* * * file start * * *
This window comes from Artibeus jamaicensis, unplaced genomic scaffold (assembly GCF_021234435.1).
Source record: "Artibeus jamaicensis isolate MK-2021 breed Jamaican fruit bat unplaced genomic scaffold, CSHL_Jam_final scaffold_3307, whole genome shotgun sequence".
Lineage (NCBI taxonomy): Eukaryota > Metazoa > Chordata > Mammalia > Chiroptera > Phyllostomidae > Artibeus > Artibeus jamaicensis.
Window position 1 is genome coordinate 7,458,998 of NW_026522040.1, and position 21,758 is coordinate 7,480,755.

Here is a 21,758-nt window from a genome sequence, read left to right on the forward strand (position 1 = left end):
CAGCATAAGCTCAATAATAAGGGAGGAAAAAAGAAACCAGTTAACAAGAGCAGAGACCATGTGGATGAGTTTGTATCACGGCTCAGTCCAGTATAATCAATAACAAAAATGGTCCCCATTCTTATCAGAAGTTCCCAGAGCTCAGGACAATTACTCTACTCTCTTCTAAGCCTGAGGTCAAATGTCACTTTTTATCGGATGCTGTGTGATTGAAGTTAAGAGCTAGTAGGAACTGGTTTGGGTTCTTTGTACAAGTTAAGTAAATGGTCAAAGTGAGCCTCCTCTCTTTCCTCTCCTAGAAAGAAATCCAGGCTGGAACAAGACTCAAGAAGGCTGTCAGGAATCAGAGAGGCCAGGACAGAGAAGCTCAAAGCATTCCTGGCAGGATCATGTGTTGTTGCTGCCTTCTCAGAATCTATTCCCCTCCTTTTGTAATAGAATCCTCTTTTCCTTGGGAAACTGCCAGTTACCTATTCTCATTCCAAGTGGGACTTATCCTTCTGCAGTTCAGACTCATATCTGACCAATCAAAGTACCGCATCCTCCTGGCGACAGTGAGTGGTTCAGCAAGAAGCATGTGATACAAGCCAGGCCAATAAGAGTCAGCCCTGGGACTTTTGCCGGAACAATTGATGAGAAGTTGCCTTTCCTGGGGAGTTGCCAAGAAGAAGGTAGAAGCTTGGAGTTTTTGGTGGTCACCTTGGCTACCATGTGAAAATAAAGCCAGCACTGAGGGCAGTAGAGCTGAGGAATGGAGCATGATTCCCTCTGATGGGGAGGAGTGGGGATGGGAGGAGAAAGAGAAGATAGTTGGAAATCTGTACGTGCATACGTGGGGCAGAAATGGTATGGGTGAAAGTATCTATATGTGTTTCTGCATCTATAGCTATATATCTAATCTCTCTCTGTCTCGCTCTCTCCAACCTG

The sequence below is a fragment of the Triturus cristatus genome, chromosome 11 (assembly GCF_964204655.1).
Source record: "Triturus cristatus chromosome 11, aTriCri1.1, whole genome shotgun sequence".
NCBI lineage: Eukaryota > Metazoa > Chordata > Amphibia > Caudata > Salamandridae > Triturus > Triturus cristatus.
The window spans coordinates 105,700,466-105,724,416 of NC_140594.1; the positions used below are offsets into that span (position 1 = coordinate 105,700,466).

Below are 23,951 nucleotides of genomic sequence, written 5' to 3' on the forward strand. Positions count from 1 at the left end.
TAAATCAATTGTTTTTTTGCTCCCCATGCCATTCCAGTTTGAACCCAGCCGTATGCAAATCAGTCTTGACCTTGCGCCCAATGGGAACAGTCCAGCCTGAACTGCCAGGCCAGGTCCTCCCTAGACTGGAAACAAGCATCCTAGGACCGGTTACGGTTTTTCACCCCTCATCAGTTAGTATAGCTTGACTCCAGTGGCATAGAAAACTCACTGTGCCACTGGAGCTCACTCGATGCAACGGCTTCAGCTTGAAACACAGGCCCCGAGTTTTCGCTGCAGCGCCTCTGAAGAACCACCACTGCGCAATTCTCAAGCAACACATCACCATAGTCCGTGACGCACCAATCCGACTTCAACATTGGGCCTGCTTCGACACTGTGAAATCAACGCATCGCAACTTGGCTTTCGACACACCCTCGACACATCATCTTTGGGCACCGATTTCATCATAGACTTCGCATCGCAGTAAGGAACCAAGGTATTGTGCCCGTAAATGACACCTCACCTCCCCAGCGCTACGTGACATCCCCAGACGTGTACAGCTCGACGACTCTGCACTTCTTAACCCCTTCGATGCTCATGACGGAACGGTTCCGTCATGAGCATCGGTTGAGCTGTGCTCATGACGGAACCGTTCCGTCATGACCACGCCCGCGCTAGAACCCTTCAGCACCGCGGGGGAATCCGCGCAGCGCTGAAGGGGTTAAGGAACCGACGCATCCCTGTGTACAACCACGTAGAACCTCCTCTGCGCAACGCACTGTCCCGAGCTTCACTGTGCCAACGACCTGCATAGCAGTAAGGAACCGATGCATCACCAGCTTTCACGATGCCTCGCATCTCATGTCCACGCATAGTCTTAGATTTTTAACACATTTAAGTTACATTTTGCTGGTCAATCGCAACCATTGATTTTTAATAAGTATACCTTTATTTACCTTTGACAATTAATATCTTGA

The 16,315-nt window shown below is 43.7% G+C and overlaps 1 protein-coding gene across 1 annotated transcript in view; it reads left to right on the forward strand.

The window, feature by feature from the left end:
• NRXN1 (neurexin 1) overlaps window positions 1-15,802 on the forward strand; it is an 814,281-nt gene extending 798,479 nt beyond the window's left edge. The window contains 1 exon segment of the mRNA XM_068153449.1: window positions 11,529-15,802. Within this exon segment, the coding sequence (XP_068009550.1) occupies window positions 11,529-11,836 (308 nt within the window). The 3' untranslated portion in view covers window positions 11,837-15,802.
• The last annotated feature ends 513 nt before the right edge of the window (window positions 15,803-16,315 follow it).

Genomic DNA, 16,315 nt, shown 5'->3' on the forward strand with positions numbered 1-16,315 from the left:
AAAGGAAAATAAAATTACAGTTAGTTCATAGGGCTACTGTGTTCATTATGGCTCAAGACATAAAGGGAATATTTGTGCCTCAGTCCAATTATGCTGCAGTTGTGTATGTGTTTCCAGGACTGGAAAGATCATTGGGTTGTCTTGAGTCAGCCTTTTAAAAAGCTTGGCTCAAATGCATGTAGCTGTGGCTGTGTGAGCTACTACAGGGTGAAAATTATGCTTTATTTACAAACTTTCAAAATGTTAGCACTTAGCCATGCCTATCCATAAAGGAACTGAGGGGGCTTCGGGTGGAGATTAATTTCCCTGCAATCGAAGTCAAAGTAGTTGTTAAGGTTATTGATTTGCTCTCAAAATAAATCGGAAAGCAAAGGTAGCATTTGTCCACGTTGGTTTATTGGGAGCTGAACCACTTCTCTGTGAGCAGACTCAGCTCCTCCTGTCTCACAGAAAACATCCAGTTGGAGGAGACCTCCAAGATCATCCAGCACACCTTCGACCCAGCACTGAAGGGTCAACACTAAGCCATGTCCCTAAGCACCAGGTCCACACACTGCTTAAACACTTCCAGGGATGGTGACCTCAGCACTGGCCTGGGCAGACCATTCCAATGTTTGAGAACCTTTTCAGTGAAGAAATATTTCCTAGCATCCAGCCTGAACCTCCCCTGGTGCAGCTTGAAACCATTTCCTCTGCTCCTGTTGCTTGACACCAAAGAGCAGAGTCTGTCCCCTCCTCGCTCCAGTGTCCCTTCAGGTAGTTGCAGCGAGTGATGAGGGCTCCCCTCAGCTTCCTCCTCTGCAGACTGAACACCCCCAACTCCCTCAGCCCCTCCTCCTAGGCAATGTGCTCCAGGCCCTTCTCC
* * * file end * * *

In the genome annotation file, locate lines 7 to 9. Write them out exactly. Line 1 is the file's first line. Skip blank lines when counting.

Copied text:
The sequence below is a fragment of the Triturus cristatus genome, chromosome 11 (assembly GCF_964204655.1).
Source record: "Triturus cristatus chromosome 11, aTriCri1.1, whole genome shotgun sequence".
NCBI lineage: Eukaryota > Metazoa > Chordata > Amphibia > Caudata > Salamandridae > Triturus > Triturus cristatus.